Tuesday, 15 March 2016
Life in Crazy Crazy Udaipur
WRITTEN BY: Nancy Bucher
I lie in my bed after waking up - the air is still and the sunlight creeps through the cracks in my curtains. There are long streaks of quietness intertwined with the sporadic noises of dogs howling and the colourful and upbeat sound of truck horns.
It's roughly 9am when I am greeted with the familiar voice of Pankaj yelling from downstairs that breakfast is ready. Typically, an array of Indian porridge, spicy omelettes, toast, bananas and chai are spread out ready for us to dig in. A sneaky jar of Vegemite is also hidden in our fridge for us Aussies craving a familiar piece of home.
With bellies full, we hurry upstairs to the collect the bags which we have prepared with lesson activities and games for our students, mine grade 2, and all cram into a van - one van goes to the Aakhriya school and one to Sonariya. The drive is windy and bumpy as we scoot past the local houses, farms, hotels and fruit markets before arriving at our school. I spend roughly one and a half hours teaching my grade 2’s who learn about numbers, letters, writing their name and colours. Each day we sing the hello and goodbye song with all of the kids and volunteers which is the best way to start and finish the school day. Because my school lacks English teaching volunteers, the language barrier between the kids and I is the hardest part of the job, sometimes it's like talking to a brick wall. Everyday, we make the tiniest of improvements, but that's all I can hope for.
It's just past midday now and the group of 18 re-group back at the house. Lunch is served, an assortment of curries, naan bread, yoghurt, rice, papaya or pineapple and cucumber.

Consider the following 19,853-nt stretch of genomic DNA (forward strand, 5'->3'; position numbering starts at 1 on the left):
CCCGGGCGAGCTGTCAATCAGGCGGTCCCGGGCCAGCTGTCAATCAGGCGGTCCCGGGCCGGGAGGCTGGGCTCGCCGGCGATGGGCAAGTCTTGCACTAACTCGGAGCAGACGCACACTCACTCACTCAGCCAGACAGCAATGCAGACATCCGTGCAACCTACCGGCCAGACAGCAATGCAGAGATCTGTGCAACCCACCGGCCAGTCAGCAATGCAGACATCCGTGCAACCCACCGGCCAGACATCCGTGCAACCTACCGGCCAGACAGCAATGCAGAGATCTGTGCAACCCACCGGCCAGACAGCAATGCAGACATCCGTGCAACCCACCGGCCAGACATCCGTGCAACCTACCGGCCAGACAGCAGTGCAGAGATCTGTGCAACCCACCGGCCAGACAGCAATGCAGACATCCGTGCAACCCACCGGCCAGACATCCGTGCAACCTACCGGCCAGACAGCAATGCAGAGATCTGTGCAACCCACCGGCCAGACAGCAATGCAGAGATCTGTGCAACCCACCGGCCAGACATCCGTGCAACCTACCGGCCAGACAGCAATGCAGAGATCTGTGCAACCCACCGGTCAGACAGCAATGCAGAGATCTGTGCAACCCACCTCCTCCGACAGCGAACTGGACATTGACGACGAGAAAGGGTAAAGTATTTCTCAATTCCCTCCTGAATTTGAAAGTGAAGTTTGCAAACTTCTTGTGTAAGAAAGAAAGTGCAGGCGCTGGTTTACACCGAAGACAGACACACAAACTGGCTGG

After lunch, the daily schedule varies but generally we have a few hours of 'free' time which I use to lesson plan (this takes up a lot of time), visit the local store or markets, chat to the other volunteers, read on the balcony in the warm sunlight and write in my journal.
It hits 4pm and we all gather together with excited grins - it's chai time! Huddled and in need of a pick me up, we all enjoy a cup of this traditional Indian tea of mixed spices and ginger, and a cheeky pack of Parle-g biscuits.
Our short lived break is over as the group make our way to the boys home which was established to care for orphans and destitutes. Because the boys go to school during the day, our role there is to build their confidence through educational games and activities, followed by games of soccer, volleyball or bullrush.
By 7pm, bodies are hungry and exhausted. Dinner is served, the dishes similar to the lunch menu. I retreat upstairs to finish lesson planning for tomorrow, a few hours pass, and then I relax with the other volunteers after the hustle of the day. We're tired, beaten and bruised, eyelids falling down, but I feel the excitement for what the next day brings because as tough as teaching the English lacking grade 2’s and the cheeky boys at the home can be, the joy and smile that glows on their faces as we approach makes everything worth it.